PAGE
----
But ... they won't ... *sigh*

Comment Re:Live free or DIE (Score 2) 687

You know .. I find your reaction to #2 most interesting. Here in Iowa we do pay by the gallon, not much, but usage is metered. The poor do not go unwashed.

But, the metering by the gallon was very effective this summer. Nobody went unwashed, but a lot of lawns were brown.

Honestly, I was stunned when I learned this summer that large sections of California pay flat rate for water. No wonder you abuse/misuse it so much.

Image

Darth Vader Robs Long Island Bank 190

Apparently the destruction of the second Death Star has stretched the Galactic Empire's coffers so thin that Lord Vader himself is robbing banks. From the article: "Impotent Rebel Alliance security forces tell Newsday (paywall) that Vader marched into a Chase bank in Setauket around 11:30 a.m. today. Brandishing a completely unnecessary handgun — as he had the power to choke the oxygen out every teller's throat — the fallen Jedi demanded cash."
Input Devices

New I/O Standard Bids To Replace Mini PCI Express 31

DeviceGuru writes "LinuxDevices reports that a group of companies today unveiled — and demonstrated products based on — a tiny new PCI Express expansion standard. Although it's somewhat larger than the PCI Express Mini Card, the tiny new 43mm x 65mm FeaturePak card's high density 230-pin edgecard connector provides twice the number of PCI Express and USB 2.0 channels to the host computer, plus 100 lines dedicated to general purpose I/O, of which 34 signal pairs are implemented with enhanced isolation for use in applications such as gigabit Ethernet or high-precision analog I/O. While FeaturePaks will certainly be used in all sorts of embedded devices (medical instruments, test equipment, etc.), the tiny cards could also be used for developing configurable consumer devices, for example to add an embedded firewall/router or security processor to laptop or notebook computers, or for modular functionality in TV set-top-boxes and Internet edge devices." The president of Diamond Systems, which invented the new card, said "Following the FeaturePak initiative's initial launch, we intend to turn the FeaturePak specification, trademark, and logo over to a suitable standards organization so it can become an industry-wide, open-architecture, embedded standard" (but to use the logo you have to join the organization).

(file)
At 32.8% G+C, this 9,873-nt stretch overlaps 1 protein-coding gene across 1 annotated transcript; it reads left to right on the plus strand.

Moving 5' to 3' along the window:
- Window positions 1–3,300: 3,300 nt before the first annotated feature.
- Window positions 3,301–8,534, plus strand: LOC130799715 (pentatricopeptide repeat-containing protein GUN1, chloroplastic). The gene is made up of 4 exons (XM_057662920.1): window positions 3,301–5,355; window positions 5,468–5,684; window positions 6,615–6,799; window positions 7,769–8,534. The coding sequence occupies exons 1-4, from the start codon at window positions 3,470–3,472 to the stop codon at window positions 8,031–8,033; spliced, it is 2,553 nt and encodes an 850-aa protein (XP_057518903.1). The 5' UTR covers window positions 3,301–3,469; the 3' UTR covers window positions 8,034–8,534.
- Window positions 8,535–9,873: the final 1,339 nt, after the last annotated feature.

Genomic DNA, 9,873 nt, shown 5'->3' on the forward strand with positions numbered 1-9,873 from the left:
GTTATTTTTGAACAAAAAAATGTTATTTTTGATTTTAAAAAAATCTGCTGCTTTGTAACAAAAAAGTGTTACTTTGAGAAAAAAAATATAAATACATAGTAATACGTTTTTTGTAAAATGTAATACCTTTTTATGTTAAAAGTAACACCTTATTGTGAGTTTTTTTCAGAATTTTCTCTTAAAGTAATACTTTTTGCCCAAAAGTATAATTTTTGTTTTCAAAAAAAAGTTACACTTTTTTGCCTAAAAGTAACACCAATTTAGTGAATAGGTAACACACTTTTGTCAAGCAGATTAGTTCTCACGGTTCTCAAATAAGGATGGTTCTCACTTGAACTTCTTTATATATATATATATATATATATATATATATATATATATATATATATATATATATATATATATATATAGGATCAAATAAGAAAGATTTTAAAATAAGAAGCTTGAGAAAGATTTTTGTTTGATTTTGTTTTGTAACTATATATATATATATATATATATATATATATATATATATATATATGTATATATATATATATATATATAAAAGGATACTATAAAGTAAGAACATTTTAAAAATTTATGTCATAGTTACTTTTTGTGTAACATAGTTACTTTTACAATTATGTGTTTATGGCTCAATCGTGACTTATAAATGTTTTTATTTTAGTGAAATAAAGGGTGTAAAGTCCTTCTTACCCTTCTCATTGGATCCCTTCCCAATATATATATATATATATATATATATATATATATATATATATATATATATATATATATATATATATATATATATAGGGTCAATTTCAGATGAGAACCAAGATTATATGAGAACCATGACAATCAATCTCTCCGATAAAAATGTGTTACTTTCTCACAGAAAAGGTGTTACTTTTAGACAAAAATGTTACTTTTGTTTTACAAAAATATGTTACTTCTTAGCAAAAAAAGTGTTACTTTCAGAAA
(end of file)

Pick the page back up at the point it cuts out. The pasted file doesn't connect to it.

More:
Comment New feature for motherboard venders (Score 2, Interesting) 398

Full memory encryption. Set a chip on the memory buss, it encrypts/decrypts all the data as it passes between the CPU and RAM chips. At first this would be something like old MMUs before they were built into the CPU itself. They sit on the address bus and add/subtract offsets. This would sit on the data bus and do some simple crypto. Put a capacitor right next to it, first time the chip powers up it selects a random key, when the motherboard looses power the capacitor keeps the chip running long enough for it to overwrite the key that it was internally storing.

Then if they manage to break into your super secure datacenter, wheal in their tank of liquid nitrogen and pump your server full of it just so they can steal your RAM chips...it still doesn't get them anything.

(If you read the paper, they talk about how if you cool the chips with liquid nitrogen they keep their contents with power off and removed for 'several hours'...they argue that simply modifying the bios to zero at startup isn't sufficient as they may physically *remove* the ram chips before you have a chance to zero them)

The confusion of a staff member is measured by the length of his memos. -- New York Times, Jan. 20, 1981